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Threats, Simply Not Acceptable

IT is possibly only in Nigerian elections that opponents and proponents of candidates proudly offer threats and counter threats as the only selling points of their candidates. We see more threats as politicians jostle for relevance, ahead of elections.

Attention is usually on the presidency. We have forgotten our local governments, created as the base for nation-wide development. States, normally demanded as centres of development, no longer improve the lives of Nigerians.

The irony of true federalism is that those who fervently demand it make minimal efforts to strengthen governance at the local levels. The lower expectations from local governments and States have resulted in unfulfilled expectations in the past 14 years of civilian administrations.

Worries about who becomes president in 2015, to some, appear more important than what happens to the country. The damaging threats that preceded the 2011 elections are being re-issued. There were threats of the country being ungovernable if certain people did not win the elections.

Have we not witnessed mayhem that descended on Nigeria after the 2011 elections? The crisis has continued. Politicians are carrying on with their ambition, apparently unappreciative of the enormity of challenges the country faces. Life, for them is about elections.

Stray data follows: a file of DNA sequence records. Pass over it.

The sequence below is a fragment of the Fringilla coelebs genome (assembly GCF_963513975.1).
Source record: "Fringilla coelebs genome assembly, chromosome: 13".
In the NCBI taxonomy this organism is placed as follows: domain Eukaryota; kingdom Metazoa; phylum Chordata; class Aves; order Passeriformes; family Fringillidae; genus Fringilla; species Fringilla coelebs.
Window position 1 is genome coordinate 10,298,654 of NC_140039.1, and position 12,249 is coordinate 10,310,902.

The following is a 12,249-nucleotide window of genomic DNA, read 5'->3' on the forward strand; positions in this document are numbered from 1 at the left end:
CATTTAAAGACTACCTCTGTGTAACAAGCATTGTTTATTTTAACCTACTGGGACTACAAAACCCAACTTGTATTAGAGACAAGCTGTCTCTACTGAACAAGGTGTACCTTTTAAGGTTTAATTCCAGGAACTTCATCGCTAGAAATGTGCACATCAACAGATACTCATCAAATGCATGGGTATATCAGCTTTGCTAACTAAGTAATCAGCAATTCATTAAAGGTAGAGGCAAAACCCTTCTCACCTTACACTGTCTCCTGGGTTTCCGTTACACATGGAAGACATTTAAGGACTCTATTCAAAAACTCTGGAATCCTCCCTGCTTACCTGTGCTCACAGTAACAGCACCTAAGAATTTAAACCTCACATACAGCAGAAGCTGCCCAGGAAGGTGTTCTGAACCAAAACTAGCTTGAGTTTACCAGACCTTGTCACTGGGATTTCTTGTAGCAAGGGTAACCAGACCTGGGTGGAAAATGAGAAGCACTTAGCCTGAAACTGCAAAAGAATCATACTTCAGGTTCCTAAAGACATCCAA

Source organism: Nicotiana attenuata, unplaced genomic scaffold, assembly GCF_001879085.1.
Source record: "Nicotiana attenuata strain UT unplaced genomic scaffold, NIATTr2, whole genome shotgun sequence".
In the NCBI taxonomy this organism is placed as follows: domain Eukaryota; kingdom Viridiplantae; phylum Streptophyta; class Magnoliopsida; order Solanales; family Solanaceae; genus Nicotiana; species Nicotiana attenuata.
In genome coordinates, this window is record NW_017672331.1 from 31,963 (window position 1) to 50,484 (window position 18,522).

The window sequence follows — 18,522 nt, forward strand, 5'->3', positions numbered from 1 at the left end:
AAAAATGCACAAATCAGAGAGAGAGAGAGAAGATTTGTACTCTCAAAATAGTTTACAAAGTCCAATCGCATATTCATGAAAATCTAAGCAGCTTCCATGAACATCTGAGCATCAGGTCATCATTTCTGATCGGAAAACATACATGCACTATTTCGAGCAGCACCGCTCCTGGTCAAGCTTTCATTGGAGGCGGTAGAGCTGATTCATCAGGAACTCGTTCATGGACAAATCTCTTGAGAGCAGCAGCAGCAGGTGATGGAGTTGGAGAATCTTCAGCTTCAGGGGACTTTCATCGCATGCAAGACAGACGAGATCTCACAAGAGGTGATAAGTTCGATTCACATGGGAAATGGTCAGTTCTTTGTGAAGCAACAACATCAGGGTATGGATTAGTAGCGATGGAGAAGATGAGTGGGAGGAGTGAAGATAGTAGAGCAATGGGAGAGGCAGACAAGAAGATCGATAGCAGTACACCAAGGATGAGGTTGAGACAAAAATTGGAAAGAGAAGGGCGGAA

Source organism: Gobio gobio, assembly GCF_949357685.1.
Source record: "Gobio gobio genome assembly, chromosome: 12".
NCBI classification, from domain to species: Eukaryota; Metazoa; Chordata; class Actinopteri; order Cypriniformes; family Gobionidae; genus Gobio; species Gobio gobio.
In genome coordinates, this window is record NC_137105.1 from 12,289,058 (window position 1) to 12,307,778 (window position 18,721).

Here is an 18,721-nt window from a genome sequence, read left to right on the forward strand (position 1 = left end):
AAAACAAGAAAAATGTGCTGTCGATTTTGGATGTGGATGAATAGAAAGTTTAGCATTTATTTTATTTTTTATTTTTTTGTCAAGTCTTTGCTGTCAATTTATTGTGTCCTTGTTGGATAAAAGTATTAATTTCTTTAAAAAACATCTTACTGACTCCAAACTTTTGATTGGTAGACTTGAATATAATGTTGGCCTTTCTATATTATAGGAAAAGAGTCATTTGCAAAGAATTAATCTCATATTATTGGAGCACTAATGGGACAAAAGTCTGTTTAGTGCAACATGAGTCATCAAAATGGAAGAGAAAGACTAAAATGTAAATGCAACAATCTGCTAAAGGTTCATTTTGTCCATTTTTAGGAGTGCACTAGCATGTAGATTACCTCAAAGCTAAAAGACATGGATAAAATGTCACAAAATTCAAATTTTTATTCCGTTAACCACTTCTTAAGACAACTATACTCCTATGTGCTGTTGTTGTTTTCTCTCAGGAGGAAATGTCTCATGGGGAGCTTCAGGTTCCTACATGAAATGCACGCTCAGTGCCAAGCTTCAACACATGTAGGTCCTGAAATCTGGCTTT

There are lessons on precedents, which we must quickly learn from these incidents. Was it acceptable for people to threaten the country in 2011? Have the rules changed or are certain people permitted to threaten Nigeria while others are criminals if they do? The duplicity in treating issues creates precedents that make sanctions unjust and unjustifiable.

Nigeria must protect itself from these threats. The responsibility lies with the leaders, aspiring leaders and all those who have risen to such prominence that the public takes them serious. Their words are capable of misleading their followers and causing more troubles.

Every Nigerian has a right to contend for power within the laws for the contest. Every Nigerian has rights to enter into legitimate alliances to access power; the constitutional provisions on freedom of association permit it. What we must avoid is being so consumed about leading Nigeria that we threaten to set the country on fire, if we cannot actualise the ambition. Nigeria should be accorded more importance than our individual ambitions.

Laws guide our country. Those who aspire to lead – and their supporters – must eschew threats in their ambitions; they should promote law and order. They should be telling Nigerians what qualifies them to lead the country and how their leadership would improve lives of Nigerians.

They are better options to threatening more crises on a country that has been soaked in blood since 2010. Nigerians should not reward those who threaten its peace by electing them.


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